The Jar and the Rocks
A professor stood before his philosophy class, picked up a jar, and proceeded to fill it with rocks. He asked the students if the jar was full. The students indicated the jar was full.
Then the professor picked up a box of pebbles and poured them into the jar. He shook the jar lightly. The pebbles rolled into the open areas between the rocks. He asked the students again if the jar was full. The students again indicated the jar was full.
Next, the professor picked up a box of sand and poured it into the jar. He shook the jar, and the sand filled in the gaps between the pebbles. He asked once more if the jar was full. The students replied “yes.”
Then the professor filled two glasses of water and poured the water into the jar. The students laughed.
“Now,” said the professor as the laughter subsided, “this jar represents your life. The rocks are the important things—your health, family, and friends. From the beginning to the end of your life, this is what will always matter the most to you. The pebbles are the other things that matter, like your education, work, country, and culture. If everything else was lost and only the rocks and the pebbles remained, you would still have a full life.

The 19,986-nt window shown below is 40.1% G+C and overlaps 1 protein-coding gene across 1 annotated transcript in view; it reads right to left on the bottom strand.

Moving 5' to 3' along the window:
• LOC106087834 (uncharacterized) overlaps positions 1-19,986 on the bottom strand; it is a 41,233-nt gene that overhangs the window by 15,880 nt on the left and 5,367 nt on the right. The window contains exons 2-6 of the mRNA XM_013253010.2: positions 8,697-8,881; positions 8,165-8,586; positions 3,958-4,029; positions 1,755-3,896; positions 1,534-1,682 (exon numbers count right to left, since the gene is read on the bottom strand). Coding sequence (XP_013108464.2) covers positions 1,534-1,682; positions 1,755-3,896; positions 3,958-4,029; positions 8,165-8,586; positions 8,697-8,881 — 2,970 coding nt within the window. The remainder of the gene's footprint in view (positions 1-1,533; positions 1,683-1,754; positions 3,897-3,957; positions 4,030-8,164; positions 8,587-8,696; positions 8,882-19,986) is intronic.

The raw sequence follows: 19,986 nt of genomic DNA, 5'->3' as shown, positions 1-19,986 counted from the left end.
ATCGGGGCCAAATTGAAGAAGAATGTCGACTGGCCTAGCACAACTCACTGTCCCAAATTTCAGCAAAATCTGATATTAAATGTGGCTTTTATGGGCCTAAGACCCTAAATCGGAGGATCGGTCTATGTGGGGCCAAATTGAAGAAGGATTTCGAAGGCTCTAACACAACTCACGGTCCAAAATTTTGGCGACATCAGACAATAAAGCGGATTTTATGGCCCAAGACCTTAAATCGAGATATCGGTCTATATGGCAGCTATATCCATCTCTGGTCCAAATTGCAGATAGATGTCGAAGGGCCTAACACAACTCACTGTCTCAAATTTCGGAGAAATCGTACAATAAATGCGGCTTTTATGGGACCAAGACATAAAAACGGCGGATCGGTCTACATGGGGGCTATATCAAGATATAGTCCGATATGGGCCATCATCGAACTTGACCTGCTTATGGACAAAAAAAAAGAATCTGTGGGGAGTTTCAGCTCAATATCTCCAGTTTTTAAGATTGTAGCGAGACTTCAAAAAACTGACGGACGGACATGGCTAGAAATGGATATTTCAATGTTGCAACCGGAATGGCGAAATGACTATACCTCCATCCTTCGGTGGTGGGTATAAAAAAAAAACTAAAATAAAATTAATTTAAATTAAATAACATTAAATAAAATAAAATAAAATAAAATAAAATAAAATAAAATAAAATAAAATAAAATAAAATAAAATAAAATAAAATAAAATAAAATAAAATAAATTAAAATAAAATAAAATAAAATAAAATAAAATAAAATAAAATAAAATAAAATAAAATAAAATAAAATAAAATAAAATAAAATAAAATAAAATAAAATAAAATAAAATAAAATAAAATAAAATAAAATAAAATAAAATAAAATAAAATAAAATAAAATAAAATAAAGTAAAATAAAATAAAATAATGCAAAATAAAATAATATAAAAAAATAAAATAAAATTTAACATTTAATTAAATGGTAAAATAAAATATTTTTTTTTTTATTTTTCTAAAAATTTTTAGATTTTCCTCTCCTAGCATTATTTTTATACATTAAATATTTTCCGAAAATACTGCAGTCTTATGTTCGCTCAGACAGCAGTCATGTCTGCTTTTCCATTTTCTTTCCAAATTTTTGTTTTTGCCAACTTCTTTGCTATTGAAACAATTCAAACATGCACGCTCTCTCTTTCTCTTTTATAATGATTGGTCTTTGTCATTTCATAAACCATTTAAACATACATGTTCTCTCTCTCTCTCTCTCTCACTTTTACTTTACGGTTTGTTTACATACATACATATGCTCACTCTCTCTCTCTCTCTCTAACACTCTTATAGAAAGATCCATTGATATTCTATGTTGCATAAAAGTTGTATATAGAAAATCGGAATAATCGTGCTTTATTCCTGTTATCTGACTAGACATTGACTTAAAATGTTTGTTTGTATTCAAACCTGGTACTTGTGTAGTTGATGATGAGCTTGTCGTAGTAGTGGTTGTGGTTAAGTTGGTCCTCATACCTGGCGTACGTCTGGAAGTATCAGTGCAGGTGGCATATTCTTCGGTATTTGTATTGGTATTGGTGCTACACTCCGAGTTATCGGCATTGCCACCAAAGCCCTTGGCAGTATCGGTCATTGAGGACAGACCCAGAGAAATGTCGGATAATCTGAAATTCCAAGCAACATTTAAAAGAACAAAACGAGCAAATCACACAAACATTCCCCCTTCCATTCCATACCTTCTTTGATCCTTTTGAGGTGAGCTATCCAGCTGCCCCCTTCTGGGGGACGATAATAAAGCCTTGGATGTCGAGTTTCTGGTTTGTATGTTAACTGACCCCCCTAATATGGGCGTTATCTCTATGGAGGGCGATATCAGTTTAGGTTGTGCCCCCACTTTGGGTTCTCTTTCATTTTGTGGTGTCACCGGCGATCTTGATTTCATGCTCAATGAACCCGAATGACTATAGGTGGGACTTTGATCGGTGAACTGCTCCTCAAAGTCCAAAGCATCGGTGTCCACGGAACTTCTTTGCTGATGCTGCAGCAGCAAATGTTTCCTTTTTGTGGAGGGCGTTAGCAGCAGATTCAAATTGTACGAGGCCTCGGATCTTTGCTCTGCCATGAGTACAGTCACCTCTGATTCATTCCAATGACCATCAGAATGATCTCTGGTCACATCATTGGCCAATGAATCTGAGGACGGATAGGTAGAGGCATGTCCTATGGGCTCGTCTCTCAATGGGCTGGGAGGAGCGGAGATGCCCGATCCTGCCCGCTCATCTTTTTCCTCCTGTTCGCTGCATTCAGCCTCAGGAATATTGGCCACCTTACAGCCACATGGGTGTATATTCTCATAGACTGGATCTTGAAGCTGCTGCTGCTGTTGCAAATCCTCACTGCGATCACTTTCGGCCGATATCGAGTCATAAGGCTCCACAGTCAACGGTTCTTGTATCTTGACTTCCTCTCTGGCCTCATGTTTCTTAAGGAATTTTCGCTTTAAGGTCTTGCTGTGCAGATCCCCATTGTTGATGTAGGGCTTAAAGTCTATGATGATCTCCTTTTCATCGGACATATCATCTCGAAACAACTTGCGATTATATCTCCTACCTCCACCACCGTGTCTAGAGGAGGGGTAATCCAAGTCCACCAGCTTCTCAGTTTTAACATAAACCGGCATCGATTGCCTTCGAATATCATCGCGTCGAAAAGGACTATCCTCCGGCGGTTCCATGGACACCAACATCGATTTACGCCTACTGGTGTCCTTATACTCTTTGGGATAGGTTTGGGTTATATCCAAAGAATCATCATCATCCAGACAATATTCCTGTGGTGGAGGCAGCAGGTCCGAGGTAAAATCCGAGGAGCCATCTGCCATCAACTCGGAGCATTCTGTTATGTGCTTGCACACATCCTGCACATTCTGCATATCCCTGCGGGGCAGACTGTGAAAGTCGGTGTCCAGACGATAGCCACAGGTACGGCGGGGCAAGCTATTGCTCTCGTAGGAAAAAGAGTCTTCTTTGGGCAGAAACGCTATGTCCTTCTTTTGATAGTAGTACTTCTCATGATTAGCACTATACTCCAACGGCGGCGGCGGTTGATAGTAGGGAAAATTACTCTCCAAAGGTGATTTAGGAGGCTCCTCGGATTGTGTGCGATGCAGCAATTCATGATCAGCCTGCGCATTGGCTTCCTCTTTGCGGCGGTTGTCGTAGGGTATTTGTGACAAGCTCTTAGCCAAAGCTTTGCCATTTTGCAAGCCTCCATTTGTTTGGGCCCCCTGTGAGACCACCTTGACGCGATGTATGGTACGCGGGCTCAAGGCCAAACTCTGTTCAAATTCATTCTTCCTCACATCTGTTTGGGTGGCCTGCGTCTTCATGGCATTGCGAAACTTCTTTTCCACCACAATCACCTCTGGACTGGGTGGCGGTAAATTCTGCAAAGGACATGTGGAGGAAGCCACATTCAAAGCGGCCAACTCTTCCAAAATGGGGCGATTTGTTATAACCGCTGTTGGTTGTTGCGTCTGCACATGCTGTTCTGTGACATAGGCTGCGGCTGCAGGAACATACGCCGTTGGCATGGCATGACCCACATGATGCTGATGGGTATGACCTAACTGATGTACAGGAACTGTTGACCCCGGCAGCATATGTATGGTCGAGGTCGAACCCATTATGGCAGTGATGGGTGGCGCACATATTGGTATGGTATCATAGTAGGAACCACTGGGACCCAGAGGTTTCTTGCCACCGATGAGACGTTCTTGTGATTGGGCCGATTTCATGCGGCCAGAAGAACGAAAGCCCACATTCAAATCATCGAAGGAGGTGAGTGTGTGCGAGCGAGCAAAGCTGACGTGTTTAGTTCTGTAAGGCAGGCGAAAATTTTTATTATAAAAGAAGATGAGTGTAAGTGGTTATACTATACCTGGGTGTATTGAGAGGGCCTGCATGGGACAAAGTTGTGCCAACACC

The sand is everything else—the small stuff. It is the prestige and material things that add to our lives but are not important and we do not need. If you put the sand into the jar first,” he continued, “there is no room for the rocks or pebbles. So it is with your life. If you spend all your time and energy on the small stuff, you will not have room for the things that matter the most and are important to you.
Pay attention to the things that are critical to you and your loved ones’ long-term fitness and well-being. Take time to get medical checkups, a good night’s sleep, and exercise. Spend time with your spouse, children, parents, grandparents, and friends. Apply yourself in school, do your best at work, and serve your community and country. Understand what is best about your culture and teach it to your children.
Know who and what matters over time. Prioritize and schedule time for these people and activities first. Take care of the rocks and the pebbles—the things that really matter first. The rest is just sand.”
One of the students raised her hand and inquired what the water represented.
The professor smiled and said, “I'm glad you asked. The water represents the serendipity of life or unexpected pleasant surprises that come our way when we get the rocks and pebbles right, when we treat others as we want them to treat us, and when we regularly give our best effort. As the water fills the jar, so serendipity and the streams of positive effects that accompany Winning Perspectives and Practices fill our lives.”